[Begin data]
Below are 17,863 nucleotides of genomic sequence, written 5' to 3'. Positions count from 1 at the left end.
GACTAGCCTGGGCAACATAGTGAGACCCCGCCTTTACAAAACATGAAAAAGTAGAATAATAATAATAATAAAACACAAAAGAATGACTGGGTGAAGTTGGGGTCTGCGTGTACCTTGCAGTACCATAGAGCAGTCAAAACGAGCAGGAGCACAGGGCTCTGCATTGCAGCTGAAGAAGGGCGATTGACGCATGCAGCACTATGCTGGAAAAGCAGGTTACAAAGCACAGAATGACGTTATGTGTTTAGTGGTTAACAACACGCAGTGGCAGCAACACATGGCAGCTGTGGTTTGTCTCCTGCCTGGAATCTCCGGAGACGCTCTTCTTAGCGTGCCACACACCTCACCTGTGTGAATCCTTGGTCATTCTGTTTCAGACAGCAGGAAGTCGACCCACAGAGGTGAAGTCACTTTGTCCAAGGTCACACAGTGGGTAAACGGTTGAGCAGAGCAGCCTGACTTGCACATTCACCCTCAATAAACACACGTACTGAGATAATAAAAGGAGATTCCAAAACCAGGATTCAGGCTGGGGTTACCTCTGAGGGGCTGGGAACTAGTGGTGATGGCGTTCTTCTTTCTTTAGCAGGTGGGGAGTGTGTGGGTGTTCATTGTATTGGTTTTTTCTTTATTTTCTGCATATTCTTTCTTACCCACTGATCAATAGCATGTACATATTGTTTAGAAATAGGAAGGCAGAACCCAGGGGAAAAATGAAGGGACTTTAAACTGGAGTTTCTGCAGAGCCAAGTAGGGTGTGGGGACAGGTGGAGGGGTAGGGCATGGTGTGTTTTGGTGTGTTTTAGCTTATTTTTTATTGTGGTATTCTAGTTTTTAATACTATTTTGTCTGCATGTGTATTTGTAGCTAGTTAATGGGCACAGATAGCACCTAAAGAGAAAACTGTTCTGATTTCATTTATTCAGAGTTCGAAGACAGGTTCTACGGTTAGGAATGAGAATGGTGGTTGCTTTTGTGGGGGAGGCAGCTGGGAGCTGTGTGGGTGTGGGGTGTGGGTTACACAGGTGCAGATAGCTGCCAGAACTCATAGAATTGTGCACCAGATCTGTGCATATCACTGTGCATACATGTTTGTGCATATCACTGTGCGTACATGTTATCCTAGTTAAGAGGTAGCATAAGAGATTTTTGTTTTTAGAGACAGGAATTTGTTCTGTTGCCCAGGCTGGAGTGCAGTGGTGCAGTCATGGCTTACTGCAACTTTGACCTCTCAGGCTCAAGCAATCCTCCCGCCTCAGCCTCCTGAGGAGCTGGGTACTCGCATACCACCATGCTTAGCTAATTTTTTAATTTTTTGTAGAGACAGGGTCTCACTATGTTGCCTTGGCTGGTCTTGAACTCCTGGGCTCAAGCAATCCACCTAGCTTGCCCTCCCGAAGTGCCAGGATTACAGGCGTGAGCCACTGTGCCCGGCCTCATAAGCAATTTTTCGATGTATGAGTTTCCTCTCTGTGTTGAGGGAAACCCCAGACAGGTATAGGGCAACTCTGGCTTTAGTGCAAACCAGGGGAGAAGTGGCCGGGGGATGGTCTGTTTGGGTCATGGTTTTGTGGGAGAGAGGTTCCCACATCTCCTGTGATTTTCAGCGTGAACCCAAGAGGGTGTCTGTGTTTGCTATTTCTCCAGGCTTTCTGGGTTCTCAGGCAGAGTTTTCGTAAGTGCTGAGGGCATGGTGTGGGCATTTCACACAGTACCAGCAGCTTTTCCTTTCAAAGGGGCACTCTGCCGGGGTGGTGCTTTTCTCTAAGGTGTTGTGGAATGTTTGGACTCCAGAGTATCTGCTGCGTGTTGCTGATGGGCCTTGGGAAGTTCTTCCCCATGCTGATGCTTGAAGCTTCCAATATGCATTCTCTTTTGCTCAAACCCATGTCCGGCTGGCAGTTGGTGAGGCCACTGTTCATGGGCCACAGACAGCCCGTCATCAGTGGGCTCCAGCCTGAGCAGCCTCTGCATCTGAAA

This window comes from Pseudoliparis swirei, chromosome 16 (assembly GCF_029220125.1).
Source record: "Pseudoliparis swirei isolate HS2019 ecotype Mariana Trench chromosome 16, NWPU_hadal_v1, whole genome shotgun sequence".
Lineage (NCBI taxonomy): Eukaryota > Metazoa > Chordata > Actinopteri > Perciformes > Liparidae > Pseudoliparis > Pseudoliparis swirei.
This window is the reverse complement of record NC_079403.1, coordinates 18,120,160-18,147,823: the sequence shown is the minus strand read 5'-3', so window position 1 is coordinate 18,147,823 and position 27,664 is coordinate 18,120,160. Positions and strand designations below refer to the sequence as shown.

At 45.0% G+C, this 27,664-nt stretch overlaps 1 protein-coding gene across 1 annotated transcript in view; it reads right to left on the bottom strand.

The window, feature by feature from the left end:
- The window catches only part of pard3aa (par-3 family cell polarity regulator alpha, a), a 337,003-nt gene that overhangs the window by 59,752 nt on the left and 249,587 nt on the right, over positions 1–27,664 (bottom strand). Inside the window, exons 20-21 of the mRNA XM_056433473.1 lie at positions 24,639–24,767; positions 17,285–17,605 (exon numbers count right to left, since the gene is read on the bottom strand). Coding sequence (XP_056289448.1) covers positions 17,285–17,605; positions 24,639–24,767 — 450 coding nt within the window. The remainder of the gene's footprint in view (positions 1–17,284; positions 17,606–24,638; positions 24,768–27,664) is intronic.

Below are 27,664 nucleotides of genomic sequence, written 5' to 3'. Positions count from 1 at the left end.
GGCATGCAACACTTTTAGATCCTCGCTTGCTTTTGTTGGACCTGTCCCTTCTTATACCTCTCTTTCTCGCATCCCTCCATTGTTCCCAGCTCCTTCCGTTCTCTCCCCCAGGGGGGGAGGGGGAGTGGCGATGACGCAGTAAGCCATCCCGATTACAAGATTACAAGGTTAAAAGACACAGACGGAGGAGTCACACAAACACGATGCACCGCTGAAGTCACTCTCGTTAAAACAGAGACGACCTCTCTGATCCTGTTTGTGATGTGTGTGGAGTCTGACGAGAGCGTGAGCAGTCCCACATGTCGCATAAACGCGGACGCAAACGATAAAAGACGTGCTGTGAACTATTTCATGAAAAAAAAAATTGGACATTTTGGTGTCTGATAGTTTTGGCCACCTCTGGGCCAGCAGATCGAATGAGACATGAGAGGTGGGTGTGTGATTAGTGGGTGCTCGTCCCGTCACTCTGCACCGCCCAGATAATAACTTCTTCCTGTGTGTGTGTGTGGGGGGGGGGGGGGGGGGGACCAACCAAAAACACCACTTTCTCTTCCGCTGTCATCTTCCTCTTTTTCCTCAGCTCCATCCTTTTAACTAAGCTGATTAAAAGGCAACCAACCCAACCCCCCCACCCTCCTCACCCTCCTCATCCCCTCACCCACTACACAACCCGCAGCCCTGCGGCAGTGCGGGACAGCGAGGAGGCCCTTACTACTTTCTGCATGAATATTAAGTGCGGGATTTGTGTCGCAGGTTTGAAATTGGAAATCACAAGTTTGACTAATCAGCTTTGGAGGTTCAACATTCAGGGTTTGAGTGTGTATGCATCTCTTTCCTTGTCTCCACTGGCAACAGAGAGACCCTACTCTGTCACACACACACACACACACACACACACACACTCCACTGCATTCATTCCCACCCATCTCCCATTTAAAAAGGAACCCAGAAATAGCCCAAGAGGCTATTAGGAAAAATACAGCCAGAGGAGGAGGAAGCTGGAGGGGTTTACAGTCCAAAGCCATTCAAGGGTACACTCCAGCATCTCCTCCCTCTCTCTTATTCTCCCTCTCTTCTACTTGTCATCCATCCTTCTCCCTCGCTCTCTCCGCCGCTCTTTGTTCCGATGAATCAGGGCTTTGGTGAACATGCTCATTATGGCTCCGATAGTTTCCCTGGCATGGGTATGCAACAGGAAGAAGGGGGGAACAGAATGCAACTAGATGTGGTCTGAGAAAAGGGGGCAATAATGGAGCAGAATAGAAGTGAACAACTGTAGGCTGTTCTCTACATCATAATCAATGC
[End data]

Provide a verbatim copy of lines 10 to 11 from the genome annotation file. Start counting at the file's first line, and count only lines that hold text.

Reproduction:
Below are 27,664 nucleotides of genomic sequence, written 5' to 3'. Positions count from 1 at the left end.
GGCATGCAACACTTTTAGATCCTCGCTTGCTTTTGTTGGACCTGTCCCTTCTTATACCTCTCTTTCTCGCATCCCTCCATTGTTCCCAGCTCCTTCCGTTCTCTCCCCCAGGGGGGGAGGGGGAGTGGCGATGACGCAGTAAGCCATCCCGATTACAAGATTACAAGGTTAAAAGACACAGACGGAGGAGTCACACAAACACGATGCACCGCTGAAGTCACTCTCGTTAAAACAGAGACGACCTCTCTGATCCTGTTTGTGATGTGTGTGGAGTCTGACGAGAGCGTGAGCAGTCCCACATGTCGCATAAACGCGGACGCAAACGATAAAAGACGTGCTGTGAACTATTTCATGAAAAAAAAAATTGGACATTTTGGTGTCTGATAGTTTTGGCCACCTCTGGGCCAGCAGATCGAATGAGACATGAGAGGTGGGTGTGTGATTAGTGGGTGCTCGTCCCGTCACTCTGCACCGCCCAGATAATAACTTCTTCCTGTGTGTGTGTGTGGGGGGGGGGGGGGGGGGGACCAACCAAAAACACCACTTTCTCTTCCGCTGTCATCTTCCTCTTTTTCCTCAGCTCCATCCTTTTAACTAAGCTGATTAAAAGGCAACCAACCCAACCCCCCCACCCTCCTCACCCTCCTCATCCCCTCACCCACTACACAACCCGCAGCCCTGCGGCAGTGCGGGACAGCGAGGAGGCCCTTACTACTTTCTGCATGAATATTAAGTGCGGGATTTGTGTCGCAGGTTTGAAATTGGAAATCACAAGTTTGACTAATCAGCTTTGGAGGTTCAACATTCAGGGTTTGAGTGTGTATGCATCTCTTTCCTTGTCTCCACTGGCAACAGAGAGACCCTACTCTGTCACACACACACACACACACACACACACACACTCCACTGCATTCATTCCCACCCATCTCCCATTTAAAAAGGAACCCAGAAATAGCCCAAGAGGCTATTAGGAAAAATACAGCCAGAGGAGGAGGAAGCTGGAGGGGTTTACAGTCCAAAGCCATTCAAGGGTACACTCCAGCATCTCCTCCCTCTCTCTTATTCTCCCTCTCTTCTACTTGTCATCCATCCTTCTCCCTCGCTCTCTCCGCCGCTCTTTGTTCCGATGAATCAGGGCTTTGGTGAACATGCTCATTATGGCTCCGATAGTTTCCCTGGCATGGGTATGCAACAGGAAGAAGGGGGGAACAGAATGCAACTAGATGTGGTCTGAGAAAAGGGGGCAATAATGGAGCAGAATAGAAGTGAACAACTGTAGGCTGTTCTCTACATCATAATCAATGC